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The story of General of the Army Douglas MacArthur, Supreme Allied Commander during World War II and United Nations Commander for the Korean War. "MacArthur" begins in 1942, following the fall of Phillipines, and covers the remarkable career of this military legend up through and including the Korean War and into MacArthur's days of forced retirement after being dismissed from his post by President Truman. Written by
Anthony Hughes <email@example.com>
During the surrender aboard the USS Missouri, among the quick cuts to onlooking sailors, one sailor is clearly wearing modern, 1970s-style glasses. See more »
[MacArthur arrives at front lines and starts to get out of jeep]
General, sir! Excuse me, sir, but we just killed a Jap sniper here not five minutes ago!
Gen. Douglas MacArthur:
Fine, son! That's the best thing to do with 'em!
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There isn't much argument that MacArthur was a good strategist and a brave man. And that's the picture you get of him in this movie. Besides a bit of vanity, only the slightest, the general seems to have no flaws. The dark side of this genius is missing.
Of course no movie, not even at 130 minutes, can capture all of a man's professional history, but the lacunae here are convenient ones. The upshot is that this is like one of those John Singer Sargent portraits of society women that made them look sexier and prettier than they probably were.
For instance, MacArthur remarks somewhere along the line that his casualties are fewer than anyone else's (or something like that) when in fact those figures have been contested. MacArthur's aching desire to invade China is turned into a kind of a joke, when he complains that he is only allowed to bomb the southern entrances to bridges across the Yalu River -- "In all my career, I've never learned how to bomb HALF A BRIDGE." Very amusing. But then his political views as a whole, which were somewhere to the right of Attila the Hun's, are skipped over. His run for president fizzled because not even the most rabid anti-communist power broker wanted a war with China, but this too is turned into a morbid joke, when MacArthur remarks to his wife about the newly elected Eisenhower -- "He'll make a great president. He was the best clerk I ever had." (Eisenhower's joke appears elsewhere -- "I spent seven years under MacArthur studying dramatics.") The most illustrative revelation of MacArthur's character isn't in the film. MacArthur recruited Weldon E. Rhoades as the personal pilot of his B-17 and the aviator became a loyal disciple and sometimes personal confidant. By Rhoades' own admission, "this meant that the general would talk for great lengths of time during which Rhoades was not expected to respond."
One last point that is glossed over. MacArthur is stuck on the island of Corregidor in the Philippines surrounded by Japanese but prepared to fight it out. He is ordered to return to Australia on PT boats. He objects strenuously but in the end obeys his orders and retreats. It's a dangerous voyage on small worn-out boats made of plywood. And for this he is awarded the medal of honor. The officers and men of that handful of boats made the same voyage -- round trip too -- and no medals of honor for them, although they were acting under the same conditions, following orders. (An aside: the bar is a little lower for high-ranking officers, which is why their dress uniforms seem to droop with decorations like some Latin American dictators'.)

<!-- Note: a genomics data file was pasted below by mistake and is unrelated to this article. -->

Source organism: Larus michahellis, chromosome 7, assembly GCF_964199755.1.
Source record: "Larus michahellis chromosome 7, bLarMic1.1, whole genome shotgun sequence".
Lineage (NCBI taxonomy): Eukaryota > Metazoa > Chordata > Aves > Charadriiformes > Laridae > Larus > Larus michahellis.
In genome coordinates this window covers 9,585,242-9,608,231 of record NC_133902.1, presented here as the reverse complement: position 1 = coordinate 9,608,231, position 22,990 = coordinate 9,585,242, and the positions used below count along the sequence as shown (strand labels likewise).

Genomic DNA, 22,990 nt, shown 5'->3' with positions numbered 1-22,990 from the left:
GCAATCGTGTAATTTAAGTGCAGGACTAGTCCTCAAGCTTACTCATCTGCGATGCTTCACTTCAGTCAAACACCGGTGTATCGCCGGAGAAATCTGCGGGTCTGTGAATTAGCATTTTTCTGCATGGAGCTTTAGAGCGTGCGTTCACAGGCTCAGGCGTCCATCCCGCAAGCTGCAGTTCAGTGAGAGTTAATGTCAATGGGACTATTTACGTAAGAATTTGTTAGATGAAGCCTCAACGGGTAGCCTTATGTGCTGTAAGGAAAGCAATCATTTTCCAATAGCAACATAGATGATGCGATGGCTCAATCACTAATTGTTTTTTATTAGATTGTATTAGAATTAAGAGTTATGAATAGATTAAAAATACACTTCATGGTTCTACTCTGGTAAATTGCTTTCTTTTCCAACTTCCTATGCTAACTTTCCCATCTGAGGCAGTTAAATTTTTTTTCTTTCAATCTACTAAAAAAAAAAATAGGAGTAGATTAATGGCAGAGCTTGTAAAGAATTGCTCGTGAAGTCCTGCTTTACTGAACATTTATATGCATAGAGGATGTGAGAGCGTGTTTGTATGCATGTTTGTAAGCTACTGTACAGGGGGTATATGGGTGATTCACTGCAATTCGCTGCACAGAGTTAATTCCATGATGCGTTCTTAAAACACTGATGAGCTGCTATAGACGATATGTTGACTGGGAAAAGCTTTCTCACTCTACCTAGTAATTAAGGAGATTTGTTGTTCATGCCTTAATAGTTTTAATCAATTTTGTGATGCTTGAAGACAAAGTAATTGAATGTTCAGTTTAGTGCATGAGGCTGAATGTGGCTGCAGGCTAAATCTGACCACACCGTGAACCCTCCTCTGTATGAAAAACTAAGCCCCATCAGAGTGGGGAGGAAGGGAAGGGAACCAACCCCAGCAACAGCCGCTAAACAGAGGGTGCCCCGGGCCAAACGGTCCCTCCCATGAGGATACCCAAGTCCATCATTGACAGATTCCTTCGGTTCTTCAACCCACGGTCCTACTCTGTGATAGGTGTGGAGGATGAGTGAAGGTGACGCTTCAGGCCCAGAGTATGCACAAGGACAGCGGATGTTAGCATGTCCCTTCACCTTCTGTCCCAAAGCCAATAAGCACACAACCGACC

But it's not a bad movie, as long as you're looking for a heroic picture of an undoubtedly heroic man. Gregory Peck exudes his usual sincerity and is a much more effective speaker than MacArthur himself who almost always sounded like a blowhard. And Peck had to do quite a good job to overcome that florid prose -- "Still, I listen with thirsty ear for the tocsin call," etc. ("Thirsty ear.") In a speech at West Point McArthur also misattribues a quote from Santayana to Plato ("only the dead have seen the end of war"), but that's carping.
The movie follows the same pattern as "Patton." Give us an admirable hero, one human enough to have a little fun poked at him. (Peck emerges from a shower draped in a couple of huge bath towels arranged like a toga, so that he resembles Caesar.) Surround him with devoted but sometimes puzzled subordinates who, when they are not courting his favor, are warning him that something he plans to do might be misinterpreted by the suits back in Washington. Just don't have him do anything seriously wrong.
Production values are good. This is an expensive picture. Supporting players more or less blend into one another -- there's only room for one Caesar in this movie.
Some things are left unexplained, unintentionally it would seem, since this is not the kind of movie that thrives on leaving anything up to the viewer. General Wainwright is left behind on Corregidor to surrender to the Japanese. Back in Australia, MacArthur fumes at such cowardice, Wainwright must be temporarily deranged. But when they meet again when Manila is liberated, MacArthur greets him like a long lost pal. What happened? And the big meeting between MacArthur and Truman that was supposed to iron out the differences between them? It's confusingly staged and scripted. Both sides seem to come away satisfied but, if that were the case, the satisfaction must have been based on some profound misunderstandings because afterward MacArthur and Truman both went merrily on their divergent ways.
I kind of enjoy watching it once in a while. The Irish Daniel O'Herlihy does a side-splitting impression of Franklin D. Roosevelt. And the action scenes are fairly well done. I do wish that the movie had been more honest with its subject. As it is, it's a flawed movie about a flawed but remarkable man.
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